A few minutes later, my son returned and turned off the engine.

"It's going to be a while," he said. "A cattle truck overturned and they're busy shooting cattle up there."

A tractor-trailer carrying cattle rolled over early Wednesday morning, turning Interstate 74 into a cattle range and delaying the morning commutes of tens of thousands of motorists, some for hours.

The single-truck accident left 26 cattle dead, shut Interstate 74 and a 2½-mile section of Interstate 275 for more than 10 hours and caused gridlock on local roads throughout western Hamilton County.

Officials closed the two highways because they worried the 13 surviving cattle were spooked and could dart in and out of traffic.

(Video here.)
Sheriff deputies and volunteers -- some on horseback -- rounded up five but resorted to shooting the others when they could not capture them after hours of trying.

Most of the animals had been rounded up in the morning but got away.
We were lucky enough to reach our exit before we reached the intersection where, indeed, amateurs were trying to herd cattle on the interstate and were, indeed, shooting cattle.

It was still a bad day for the thirteen cattle who survived the accident; they continued their the slaughterhouse.

We, on the other hand, made it home just fine.

Wednesday, October 26, 2005

Blindsided (ok, one more post)

I really am outta here in a few minutes.

I was mulling over how uninformed most of the country is. Many people don't watch news because they don't care, don't have time, etc. There is lots of info on the internet, but again, for many, "current events" is a big ho-hum or at least not something they take time to be on top of. I'm willing to bet that many, many people know nothing about Patrick Fitzgerald's investigation, etc.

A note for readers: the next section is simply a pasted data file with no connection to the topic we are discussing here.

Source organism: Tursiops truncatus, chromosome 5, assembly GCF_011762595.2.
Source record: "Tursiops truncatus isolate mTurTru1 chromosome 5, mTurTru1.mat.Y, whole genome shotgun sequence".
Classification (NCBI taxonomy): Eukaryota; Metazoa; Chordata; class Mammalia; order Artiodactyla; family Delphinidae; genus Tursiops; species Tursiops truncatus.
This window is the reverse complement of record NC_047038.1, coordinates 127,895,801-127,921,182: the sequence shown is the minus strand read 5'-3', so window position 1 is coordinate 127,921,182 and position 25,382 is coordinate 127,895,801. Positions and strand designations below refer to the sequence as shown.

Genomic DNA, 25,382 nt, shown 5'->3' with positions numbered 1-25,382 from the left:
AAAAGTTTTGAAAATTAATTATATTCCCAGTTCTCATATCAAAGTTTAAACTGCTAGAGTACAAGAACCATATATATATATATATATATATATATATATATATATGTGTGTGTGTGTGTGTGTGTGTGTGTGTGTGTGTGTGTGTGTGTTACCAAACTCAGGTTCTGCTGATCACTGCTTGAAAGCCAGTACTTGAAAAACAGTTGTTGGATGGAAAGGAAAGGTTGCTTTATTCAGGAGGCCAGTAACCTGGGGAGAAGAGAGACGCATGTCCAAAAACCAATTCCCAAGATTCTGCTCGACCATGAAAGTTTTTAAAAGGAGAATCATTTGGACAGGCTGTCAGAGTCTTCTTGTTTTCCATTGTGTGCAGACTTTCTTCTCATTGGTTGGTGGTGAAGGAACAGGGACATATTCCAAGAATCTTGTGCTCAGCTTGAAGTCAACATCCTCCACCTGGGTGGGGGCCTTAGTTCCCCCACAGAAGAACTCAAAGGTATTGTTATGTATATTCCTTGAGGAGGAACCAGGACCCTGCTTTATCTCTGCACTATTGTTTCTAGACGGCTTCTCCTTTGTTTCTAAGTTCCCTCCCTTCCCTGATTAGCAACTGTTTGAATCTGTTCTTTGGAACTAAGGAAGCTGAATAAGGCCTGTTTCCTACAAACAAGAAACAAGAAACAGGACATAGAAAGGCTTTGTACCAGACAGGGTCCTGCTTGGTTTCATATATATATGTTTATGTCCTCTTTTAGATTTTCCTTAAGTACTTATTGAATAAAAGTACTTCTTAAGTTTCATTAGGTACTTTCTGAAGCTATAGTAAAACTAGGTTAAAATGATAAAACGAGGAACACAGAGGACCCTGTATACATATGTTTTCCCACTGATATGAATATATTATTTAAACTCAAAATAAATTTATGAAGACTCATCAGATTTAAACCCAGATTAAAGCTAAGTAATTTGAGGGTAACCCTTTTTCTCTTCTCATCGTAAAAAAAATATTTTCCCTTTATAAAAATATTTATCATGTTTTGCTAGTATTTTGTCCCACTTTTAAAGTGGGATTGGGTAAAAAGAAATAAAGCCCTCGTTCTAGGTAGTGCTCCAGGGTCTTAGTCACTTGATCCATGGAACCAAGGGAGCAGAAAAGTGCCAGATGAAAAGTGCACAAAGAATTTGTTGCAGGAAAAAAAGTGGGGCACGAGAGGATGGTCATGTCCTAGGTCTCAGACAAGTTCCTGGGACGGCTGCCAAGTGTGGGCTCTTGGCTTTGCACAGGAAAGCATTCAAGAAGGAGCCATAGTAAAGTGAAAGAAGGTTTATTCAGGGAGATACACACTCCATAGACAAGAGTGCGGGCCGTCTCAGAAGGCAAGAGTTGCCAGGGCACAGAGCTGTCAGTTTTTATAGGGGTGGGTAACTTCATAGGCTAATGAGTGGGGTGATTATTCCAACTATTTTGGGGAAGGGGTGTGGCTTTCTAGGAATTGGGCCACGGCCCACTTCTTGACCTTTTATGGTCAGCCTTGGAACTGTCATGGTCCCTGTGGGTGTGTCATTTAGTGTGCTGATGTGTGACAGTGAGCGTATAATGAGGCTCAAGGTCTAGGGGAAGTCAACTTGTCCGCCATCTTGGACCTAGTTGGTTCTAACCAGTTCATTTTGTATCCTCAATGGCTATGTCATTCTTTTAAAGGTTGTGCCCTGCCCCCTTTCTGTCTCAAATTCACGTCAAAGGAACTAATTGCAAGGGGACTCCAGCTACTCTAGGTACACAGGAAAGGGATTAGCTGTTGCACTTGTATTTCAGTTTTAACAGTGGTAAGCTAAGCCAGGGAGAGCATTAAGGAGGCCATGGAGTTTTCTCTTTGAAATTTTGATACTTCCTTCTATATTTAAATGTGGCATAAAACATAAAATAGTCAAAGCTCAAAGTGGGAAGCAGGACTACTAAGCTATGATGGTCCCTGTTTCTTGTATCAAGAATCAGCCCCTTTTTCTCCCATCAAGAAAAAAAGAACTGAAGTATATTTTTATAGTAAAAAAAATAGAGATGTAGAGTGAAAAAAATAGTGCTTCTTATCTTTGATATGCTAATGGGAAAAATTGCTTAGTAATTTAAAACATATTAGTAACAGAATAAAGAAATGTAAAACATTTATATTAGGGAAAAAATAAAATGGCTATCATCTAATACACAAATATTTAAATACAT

How shocked are they going to be when (presumably) top White House officials are indicted? They'll be blindsided, for sure.

I don't feel any particular glee about the fact that tons of doody are about to hit the fan. I'm scared to death of what happens next...although I've also been scared to death of what's come before this.

Our country has been in trouble for a long time. Some people are only just about to find out how much trouble. And many, of course, aren't going to believe it.

God help us all.

I'm outta here

Bitty's Back Porch is going on hiatus for a little over a week while I go to visit my grandmother.

I won't even be near a computer; can you imagine? People still live that way!

Have a splendid week.

A very happy non-anniversary to me!

Had I remained married, today would be my 34th anniversary. (Odd; I could have sworn I was only 34 years can this be?)

Nothing ugly intended, but gee whiz I'm really glad that I'm NOT celebrating that anniversary today! How different my life would be, and I'd rather have it the way it is.

Tuesday, October 25, 2005

Two obituaries

Since everyone else is talking about this, I will be brief.